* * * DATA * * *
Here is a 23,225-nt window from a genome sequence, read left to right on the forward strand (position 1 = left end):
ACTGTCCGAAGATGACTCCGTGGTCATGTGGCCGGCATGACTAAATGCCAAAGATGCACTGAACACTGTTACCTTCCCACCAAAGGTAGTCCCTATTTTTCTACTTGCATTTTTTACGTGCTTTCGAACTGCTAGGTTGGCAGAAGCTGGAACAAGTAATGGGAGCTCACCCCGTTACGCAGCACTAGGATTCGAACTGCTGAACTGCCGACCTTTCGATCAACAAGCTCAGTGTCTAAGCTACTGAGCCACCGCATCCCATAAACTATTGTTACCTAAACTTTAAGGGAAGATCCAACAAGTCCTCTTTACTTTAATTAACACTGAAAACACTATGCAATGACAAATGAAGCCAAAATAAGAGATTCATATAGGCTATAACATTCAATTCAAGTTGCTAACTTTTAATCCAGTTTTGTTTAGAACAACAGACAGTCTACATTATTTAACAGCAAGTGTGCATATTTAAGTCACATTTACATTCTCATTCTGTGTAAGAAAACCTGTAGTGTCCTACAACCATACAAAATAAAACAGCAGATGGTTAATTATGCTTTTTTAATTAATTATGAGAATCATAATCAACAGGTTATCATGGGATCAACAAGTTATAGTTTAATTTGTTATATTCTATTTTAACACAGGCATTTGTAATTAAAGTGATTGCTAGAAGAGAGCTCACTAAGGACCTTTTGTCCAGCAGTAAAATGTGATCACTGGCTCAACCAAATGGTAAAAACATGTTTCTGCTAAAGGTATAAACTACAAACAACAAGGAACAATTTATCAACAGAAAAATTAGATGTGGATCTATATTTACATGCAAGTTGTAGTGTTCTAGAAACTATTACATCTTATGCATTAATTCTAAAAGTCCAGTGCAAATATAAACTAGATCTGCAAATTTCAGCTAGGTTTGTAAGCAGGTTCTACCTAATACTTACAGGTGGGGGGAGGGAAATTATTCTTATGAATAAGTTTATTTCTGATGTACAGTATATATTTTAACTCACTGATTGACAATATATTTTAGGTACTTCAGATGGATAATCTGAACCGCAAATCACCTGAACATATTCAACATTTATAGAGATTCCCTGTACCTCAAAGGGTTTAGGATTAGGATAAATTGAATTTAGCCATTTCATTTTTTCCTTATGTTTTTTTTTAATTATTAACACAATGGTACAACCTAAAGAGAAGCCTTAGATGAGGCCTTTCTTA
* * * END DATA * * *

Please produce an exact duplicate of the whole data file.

Here is a 23,225-nt window from a genome sequence, read left to right on the forward strand (position 1 = left end):
ACTGTCCGAAGATGACTCCGTGGTCATGTGGCCGGCATGACTAAATGCCAAAGATGCACTGAACACTGTTACCTTCCCACCAAAGGTAGTCCCTATTTTTCTACTTGCATTTTTTACGTGCTTTCGAACTGCTAGGTTGGCAGAAGCTGGAACAAGTAATGGGAGCTCACCCCGTTACGCAGCACTAGGATTCGAACTGCTGAACTGCCGACCTTTCGATCAACAAGCTCAGTGTCTAAGCTACTGAGCCACCGCATCCCATAAACTATTGTTACCTAAACTTTAAGGGAAGATCCAACAAGTCCTCTTTACTTTAATTAACACTGAAAACACTATGCAATGACAAATGAAGCCAAAATAAGAGATTCATATAGGCTATAACATTCAATTCAAGTTGCTAACTTTTAATCCAGTTTTGTTTAGAACAACAGACAGTCTACATTATTTAACAGCAAGTGTGCATATTTAAGTCACATTTACATTCTCATTCTGTGTAAGAAAACCTGTAGTGTCCTACAACCATACAAAATAAAACAGCAGATGGTTAATTATGCTTTTTTAATTAATTATGAGAATCATAATCAACAGGTTATCATGGGATCAACAAGTTATAGTTTAATTTGTTATATTCTATTTTAACACAGGCATTTGTAATTAAAGTGATTGCTAGAAGAGAGCTCACTAAGGACCTTTTGTCCAGCAGTAAAATGTGATCACTGGCTCAACCAAATGGTAAAAACATGTTTCTGCTAAAGGTATAAACTACAAACAACAAGGAACAATTTATCAACAGAAAAATTAGATGTGGATCTATATTTACATGCAAGTTGTAGTGTTCTAGAAACTATTACATCTTATGCATTAATTCTAAAAGTCCAGTGCAAATATAAACTAGATCTGCAAATTTCAGCTAGGTTTGTAAGCAGGTTCTACCTAATACTTACAGGTGGGGGGAGGGAAATTATTCTTATGAATAAGTTTATTTCTGATGTACAGTATATATTTTAACTCACTGATTGACAATATATTTTAGGTACTTCAGATGGATAATCTGAACCGCAAATCACCTGAACATATTCAACATTTATAGAGATTCCCTGTACCTCAAAGGGTTTAGGATTAGGATAAATTGAATTTAGCCATTTCATTTTTTCCTTATGTTTTTTTTTAATTATTAACACAATGGTACAACCTAAAGAGAAGCCTTAGATGAGGCCTTTCTTA